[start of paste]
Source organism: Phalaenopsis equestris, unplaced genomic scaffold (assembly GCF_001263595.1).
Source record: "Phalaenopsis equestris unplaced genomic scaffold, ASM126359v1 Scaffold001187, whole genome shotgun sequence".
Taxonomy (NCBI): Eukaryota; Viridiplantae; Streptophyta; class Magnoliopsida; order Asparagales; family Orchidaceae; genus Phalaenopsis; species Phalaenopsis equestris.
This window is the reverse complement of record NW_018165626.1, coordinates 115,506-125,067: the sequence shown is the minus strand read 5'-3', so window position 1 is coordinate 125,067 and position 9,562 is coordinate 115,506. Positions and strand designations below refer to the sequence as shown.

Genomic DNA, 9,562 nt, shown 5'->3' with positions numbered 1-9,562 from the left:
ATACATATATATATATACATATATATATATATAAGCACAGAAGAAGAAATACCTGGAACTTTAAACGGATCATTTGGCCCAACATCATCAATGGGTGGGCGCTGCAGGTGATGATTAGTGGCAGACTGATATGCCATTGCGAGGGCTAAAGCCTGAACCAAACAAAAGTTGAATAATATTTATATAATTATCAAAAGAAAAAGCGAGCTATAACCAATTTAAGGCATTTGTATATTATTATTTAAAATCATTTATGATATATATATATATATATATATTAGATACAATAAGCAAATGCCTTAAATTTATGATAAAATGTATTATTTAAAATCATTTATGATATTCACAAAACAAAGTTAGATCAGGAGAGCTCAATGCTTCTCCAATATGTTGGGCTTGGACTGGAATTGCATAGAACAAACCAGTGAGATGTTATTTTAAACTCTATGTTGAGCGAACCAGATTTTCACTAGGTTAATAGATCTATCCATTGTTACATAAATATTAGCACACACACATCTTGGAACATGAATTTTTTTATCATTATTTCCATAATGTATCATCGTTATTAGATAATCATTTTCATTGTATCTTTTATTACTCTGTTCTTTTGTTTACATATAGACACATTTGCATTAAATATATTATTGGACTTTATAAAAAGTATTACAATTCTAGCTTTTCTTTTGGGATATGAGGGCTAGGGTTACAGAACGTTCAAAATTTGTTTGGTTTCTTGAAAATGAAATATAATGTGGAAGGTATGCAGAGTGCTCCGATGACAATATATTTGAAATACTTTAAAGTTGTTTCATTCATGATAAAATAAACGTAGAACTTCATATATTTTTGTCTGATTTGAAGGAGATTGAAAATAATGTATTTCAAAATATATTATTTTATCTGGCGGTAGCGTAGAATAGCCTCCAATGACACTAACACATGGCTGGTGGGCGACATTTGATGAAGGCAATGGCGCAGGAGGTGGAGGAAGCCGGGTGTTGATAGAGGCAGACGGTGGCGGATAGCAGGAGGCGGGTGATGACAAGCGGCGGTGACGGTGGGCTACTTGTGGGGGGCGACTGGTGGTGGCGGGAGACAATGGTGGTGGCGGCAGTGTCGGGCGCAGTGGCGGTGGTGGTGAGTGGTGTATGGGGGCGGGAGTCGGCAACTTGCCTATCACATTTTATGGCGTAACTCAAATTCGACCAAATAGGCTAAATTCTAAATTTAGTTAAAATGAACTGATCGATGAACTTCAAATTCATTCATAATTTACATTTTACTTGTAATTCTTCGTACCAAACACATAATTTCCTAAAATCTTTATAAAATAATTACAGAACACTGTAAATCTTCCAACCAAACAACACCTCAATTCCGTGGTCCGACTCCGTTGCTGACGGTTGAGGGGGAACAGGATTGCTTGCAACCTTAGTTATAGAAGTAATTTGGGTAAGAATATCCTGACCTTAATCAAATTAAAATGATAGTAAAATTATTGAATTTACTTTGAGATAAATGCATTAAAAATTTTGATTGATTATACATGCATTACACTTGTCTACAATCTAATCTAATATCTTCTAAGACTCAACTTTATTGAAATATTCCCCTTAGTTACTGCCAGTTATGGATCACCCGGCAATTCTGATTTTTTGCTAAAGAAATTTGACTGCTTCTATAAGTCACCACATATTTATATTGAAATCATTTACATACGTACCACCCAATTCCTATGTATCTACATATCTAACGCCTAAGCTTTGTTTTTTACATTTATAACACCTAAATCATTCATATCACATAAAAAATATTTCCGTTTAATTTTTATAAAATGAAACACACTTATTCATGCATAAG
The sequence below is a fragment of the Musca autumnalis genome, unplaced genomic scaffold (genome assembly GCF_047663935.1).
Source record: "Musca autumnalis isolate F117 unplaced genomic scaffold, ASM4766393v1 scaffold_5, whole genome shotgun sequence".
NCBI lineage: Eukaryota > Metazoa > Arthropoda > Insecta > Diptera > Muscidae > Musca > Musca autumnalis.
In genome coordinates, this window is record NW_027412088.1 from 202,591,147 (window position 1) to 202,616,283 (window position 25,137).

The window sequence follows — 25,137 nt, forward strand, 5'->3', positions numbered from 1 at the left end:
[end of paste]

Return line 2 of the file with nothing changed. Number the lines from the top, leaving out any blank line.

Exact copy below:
Source record: "Phalaenopsis equestris unplaced genomic scaffold, ASM126359v1 Scaffold001187, whole genome shotgun sequence".